Watch this segment of American Rifleman Television "The Men And Guns Of D-Day" to learn more about the men of the 101st Airborne Division, their stories and the firearms they used during "The Great Crusade."
Now in Muskegon, Mich. as a museum ship, U.S.S. LST 393 once served as a specialized landing ship for the United States Navy, delivering thousands of troops and vehicles from the coast of Sicily to the shores of Normandy during D-day.
The most famous rifle of D-Day—or at least the most memorable rifle of “The Longest Day”—wasn’t actually there. Lord Lovat did carry his Mannlicher-Schoenauer carbine in combat, however, and we can learn a lot about British and American guns used during World War II from his memoirs.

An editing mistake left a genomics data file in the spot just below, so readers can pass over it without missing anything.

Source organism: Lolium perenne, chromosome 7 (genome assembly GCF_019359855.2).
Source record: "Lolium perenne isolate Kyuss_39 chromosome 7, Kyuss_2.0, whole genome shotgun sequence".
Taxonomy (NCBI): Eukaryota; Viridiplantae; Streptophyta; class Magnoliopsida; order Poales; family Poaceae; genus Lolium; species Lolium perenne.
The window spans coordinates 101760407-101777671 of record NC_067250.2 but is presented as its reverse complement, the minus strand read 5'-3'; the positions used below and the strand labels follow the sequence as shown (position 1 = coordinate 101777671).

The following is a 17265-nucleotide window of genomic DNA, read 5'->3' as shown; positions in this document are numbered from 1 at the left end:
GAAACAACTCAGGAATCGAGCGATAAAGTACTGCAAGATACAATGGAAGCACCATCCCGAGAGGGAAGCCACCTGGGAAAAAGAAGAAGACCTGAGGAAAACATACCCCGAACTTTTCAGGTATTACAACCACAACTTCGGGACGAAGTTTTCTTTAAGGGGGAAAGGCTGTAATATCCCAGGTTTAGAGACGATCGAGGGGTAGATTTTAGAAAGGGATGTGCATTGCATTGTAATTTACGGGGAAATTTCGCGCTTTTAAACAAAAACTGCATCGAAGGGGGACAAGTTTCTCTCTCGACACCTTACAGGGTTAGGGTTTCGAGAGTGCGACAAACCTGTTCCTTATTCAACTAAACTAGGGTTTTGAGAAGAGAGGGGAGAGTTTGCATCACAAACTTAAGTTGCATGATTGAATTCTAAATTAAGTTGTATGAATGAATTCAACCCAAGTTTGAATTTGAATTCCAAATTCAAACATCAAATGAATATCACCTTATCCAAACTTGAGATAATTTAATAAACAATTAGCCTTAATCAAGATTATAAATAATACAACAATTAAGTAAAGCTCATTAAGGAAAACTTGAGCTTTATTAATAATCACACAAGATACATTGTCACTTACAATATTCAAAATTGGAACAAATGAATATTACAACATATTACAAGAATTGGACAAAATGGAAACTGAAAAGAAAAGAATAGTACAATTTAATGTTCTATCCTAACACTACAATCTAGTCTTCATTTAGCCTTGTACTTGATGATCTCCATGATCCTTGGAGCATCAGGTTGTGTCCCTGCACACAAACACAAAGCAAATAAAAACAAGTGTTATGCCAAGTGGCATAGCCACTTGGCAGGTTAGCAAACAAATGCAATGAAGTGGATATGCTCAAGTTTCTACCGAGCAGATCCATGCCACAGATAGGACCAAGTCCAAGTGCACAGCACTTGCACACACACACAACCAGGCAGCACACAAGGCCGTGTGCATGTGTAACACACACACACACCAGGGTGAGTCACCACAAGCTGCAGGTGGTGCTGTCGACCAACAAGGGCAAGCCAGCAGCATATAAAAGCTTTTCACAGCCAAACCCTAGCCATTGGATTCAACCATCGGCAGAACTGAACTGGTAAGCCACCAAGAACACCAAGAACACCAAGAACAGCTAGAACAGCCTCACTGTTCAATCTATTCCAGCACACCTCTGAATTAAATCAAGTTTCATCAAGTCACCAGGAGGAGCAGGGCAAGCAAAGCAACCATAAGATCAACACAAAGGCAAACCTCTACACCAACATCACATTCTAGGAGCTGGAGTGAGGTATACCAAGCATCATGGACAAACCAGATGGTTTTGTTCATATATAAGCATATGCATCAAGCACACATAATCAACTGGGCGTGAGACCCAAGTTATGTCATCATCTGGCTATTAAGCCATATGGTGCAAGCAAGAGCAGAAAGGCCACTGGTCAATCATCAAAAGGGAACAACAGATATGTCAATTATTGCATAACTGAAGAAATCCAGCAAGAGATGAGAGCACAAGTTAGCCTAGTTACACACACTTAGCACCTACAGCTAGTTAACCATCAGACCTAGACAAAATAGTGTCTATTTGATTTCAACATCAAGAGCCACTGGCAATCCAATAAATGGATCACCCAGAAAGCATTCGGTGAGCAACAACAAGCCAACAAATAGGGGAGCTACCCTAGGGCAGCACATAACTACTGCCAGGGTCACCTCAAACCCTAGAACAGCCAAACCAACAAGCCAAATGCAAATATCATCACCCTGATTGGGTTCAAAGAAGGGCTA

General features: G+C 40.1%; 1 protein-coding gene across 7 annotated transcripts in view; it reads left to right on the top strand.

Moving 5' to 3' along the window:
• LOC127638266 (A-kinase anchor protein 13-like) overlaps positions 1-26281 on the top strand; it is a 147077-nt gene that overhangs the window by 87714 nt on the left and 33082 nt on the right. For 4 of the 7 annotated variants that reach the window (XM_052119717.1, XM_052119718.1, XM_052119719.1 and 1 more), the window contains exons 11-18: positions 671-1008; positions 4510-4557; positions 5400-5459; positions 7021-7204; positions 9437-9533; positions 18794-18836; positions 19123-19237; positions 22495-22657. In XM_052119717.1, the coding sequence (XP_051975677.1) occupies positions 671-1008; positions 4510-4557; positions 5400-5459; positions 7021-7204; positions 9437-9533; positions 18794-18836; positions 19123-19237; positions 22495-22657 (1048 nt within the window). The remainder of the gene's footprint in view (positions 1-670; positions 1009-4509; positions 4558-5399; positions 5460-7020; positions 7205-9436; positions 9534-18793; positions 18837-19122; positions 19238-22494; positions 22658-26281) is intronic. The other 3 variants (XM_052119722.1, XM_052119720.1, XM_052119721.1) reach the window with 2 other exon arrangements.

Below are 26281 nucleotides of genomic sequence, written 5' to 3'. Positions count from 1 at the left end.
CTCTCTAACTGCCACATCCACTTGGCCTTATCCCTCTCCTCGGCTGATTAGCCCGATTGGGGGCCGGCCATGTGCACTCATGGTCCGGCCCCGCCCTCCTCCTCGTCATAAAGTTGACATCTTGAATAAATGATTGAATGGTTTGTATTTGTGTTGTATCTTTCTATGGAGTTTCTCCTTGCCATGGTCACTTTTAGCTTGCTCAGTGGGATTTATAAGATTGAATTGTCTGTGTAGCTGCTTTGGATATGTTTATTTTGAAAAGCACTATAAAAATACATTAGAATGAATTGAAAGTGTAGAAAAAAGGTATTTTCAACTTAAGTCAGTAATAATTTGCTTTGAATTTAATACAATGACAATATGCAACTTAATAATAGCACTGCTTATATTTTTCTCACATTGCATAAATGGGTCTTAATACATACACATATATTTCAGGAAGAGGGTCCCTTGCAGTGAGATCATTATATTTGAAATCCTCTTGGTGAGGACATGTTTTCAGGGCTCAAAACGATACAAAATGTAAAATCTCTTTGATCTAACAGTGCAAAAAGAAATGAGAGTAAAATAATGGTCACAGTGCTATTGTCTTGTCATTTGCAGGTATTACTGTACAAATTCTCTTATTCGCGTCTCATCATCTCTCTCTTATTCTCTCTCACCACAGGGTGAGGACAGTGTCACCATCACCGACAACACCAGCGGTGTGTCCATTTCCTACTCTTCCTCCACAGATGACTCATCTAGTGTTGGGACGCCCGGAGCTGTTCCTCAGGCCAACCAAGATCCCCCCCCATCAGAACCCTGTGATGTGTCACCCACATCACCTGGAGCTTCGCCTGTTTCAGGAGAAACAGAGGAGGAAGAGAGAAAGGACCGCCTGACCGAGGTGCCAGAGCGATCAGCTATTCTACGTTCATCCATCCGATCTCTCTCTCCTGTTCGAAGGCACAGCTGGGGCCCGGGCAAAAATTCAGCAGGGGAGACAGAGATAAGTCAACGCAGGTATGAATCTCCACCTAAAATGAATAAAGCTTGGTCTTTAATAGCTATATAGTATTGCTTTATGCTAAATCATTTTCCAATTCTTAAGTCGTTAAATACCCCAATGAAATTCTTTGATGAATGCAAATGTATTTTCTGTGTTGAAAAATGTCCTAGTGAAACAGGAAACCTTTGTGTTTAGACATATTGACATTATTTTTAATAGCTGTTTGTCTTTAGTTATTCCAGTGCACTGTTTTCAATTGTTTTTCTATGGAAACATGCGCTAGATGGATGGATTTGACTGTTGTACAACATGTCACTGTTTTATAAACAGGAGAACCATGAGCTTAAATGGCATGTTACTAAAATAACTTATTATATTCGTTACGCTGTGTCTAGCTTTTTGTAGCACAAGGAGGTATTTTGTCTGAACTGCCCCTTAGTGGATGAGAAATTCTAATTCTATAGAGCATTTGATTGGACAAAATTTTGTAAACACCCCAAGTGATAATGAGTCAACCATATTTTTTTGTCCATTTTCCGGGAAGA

The National Museum of the United States Army holds nearly 1,400 artifacts that tell the story of the fighting men and women of America through the ages.
We all know about the M1 Garand and the Thompson submachine gun, but troops in Normandy used much more. See these 12 forgotten guns of the D-Day landings.
Tonight on American Rifleman TV: D-Day + 75—Omaha & The Breakout; EAA MC312; Beretta Model 92FS & M9
Tonight on American Rifleman Television, we tell the stories of the Americans who got off bloody Omaha Beach and started to move inland to defeat, once and for all, the German war machine.
This week's episode takes us to Omaha Beach--Bloody Omaha--a stretch of Normandy coastline where Americans suffered the most casualties of D-Day.